Managing at home

Leaving the security of the hospital can sometimes feel scary. In hospital, there is always somebody around if you feel ill or worried. When you get home, suddenly you can feel like you are on your own. You may worry that something could go wrong and no one will be there to help.

For example, you may go home with a central line, portacath or PICC line still in place. Your nurse will show you how to look after this, and you can always phone and check with hospital staff about any worries, day or night.

People with cancer can be particularly at risk from infection. The coughs, colds and bugs that other people recover from quite easily can sometimes be very serious for you.

Your healthcare team will tell you when and how you need to take particular care of yourself. They will also tell you who to contact if you are worried.

Getting help when you are at home

  • It is important that you know who to contact with any questions or concerns when you are at home. Your healthcare team should discuss this with you before you leave hospital. But it is also a good idea to go through it with the people close to you so they know what to do if there is a problem or emergency. Who you should contact in an emergency will vary depending on where you live and your situation. You will be told who to contact before you leave hospital.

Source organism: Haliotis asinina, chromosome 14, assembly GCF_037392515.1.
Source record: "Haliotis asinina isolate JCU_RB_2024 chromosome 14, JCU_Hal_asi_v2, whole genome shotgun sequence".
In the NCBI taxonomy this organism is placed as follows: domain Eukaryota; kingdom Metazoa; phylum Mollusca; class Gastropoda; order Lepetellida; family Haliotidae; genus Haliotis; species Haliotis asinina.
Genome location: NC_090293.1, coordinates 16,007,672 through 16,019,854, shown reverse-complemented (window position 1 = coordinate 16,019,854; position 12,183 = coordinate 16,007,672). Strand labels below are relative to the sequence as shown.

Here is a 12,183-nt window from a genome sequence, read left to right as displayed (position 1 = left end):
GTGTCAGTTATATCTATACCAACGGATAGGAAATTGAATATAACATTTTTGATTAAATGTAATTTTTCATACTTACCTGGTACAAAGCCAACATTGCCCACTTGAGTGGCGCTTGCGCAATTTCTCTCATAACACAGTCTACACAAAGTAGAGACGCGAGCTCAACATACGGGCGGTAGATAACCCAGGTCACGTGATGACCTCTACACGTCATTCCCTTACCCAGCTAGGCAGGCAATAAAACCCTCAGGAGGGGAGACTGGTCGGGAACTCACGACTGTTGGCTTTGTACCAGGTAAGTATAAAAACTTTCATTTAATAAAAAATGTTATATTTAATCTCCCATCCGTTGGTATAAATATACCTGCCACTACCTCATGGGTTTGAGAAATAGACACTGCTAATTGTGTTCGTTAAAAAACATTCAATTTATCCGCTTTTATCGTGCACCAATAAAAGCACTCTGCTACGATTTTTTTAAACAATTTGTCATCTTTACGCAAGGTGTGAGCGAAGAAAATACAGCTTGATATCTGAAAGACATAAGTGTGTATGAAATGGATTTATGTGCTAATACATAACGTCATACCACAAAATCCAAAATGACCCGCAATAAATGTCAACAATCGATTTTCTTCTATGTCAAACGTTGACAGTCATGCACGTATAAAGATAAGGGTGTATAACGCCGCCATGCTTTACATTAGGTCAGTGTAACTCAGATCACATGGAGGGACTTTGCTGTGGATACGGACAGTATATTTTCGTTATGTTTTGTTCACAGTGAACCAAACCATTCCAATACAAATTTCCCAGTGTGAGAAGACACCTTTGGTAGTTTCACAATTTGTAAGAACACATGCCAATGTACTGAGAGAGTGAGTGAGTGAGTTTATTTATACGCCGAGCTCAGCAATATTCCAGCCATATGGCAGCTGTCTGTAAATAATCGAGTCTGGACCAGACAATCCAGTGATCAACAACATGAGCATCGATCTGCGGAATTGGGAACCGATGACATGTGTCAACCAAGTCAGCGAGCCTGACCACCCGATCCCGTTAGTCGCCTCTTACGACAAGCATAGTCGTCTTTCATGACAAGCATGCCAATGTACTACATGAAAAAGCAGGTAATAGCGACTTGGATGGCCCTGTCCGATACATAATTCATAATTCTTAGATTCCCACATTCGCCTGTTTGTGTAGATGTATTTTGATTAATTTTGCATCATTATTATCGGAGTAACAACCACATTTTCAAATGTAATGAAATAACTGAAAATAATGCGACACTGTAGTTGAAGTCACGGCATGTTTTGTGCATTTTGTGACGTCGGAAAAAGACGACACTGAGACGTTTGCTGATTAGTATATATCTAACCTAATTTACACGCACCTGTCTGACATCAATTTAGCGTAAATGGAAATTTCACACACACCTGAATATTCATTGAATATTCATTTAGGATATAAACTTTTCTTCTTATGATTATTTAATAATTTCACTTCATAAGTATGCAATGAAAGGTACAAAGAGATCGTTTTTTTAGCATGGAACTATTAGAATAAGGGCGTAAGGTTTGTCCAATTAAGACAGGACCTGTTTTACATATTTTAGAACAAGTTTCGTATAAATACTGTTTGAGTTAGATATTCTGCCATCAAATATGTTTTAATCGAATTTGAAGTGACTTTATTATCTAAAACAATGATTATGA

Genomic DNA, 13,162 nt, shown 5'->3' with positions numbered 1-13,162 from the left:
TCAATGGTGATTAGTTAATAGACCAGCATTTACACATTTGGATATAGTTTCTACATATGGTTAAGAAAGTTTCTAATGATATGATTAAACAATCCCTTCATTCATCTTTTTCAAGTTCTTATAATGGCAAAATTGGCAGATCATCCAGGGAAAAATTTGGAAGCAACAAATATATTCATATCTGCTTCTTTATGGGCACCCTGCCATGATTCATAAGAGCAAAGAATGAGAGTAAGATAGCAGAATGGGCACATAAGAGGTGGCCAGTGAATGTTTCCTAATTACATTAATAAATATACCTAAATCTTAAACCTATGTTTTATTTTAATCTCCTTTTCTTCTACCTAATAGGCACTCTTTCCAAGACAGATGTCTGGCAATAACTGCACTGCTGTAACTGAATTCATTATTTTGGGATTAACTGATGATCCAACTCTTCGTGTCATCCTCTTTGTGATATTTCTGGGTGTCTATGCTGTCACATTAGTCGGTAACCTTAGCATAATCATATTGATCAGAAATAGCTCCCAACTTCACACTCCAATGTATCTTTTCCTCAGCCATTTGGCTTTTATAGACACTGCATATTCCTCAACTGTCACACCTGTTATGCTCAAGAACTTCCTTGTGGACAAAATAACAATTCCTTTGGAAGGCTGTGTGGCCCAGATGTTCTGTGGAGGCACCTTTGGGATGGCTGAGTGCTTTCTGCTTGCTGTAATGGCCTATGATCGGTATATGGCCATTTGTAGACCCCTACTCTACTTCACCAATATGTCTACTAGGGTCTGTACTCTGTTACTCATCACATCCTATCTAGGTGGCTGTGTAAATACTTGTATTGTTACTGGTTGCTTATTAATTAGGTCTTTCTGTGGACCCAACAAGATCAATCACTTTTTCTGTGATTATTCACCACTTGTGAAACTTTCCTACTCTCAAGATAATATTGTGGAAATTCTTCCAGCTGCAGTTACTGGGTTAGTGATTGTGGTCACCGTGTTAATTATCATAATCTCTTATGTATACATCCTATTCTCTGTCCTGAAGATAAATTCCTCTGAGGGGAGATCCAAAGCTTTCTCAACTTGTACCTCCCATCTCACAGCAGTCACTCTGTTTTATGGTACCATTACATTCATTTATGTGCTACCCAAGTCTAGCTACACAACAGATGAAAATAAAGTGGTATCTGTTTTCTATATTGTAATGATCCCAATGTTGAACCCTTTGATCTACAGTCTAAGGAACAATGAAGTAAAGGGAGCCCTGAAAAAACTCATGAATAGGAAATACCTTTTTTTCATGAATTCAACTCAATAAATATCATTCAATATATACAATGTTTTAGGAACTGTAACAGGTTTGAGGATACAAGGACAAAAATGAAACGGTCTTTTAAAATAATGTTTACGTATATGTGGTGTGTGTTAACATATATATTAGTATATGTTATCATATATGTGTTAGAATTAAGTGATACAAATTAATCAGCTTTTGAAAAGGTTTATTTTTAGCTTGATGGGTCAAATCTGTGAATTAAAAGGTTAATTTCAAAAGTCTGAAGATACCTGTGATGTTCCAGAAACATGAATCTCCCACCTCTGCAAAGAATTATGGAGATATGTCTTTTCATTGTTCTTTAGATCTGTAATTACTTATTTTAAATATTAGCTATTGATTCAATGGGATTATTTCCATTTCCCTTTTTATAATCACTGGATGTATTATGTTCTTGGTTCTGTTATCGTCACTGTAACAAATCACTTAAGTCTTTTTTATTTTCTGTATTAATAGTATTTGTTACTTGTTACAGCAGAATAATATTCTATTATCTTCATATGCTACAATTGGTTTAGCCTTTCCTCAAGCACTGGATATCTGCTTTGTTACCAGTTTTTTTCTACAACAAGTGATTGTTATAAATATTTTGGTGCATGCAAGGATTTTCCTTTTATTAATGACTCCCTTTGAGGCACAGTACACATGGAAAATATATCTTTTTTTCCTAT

• Write down any important phone numbers and contacts. Make sure everyone knows where to find them. Save important numbers in your mobile.
  • You, or someone close to you, can ring the hospital ward for advice at any time, day or night. Some hospitals have patient helplines you can ring. Never be scared of worrying them unnecessarily as they are there to help you.
  • Your GP and community team (if there is a local team available for your age group) should have been told that you are going home. They will be jointly responsible for your care when you are out of hospital.
  • If problems happen and you were treated a long way from home, you may be able to see a consultant at a local hospital. If necessary, they can arrange an emergency admission or get you back to the hospital where you were treated.
  • It is useful to have information about other support groups and advisers, such as local Macmillan nurses, specialist social workers or helplines. Your specialist nurse, key worker or community nurse will have details of local groups. Many areas now have acute oncology services, which can help people with cancer in an emergency. You will be given their contact details.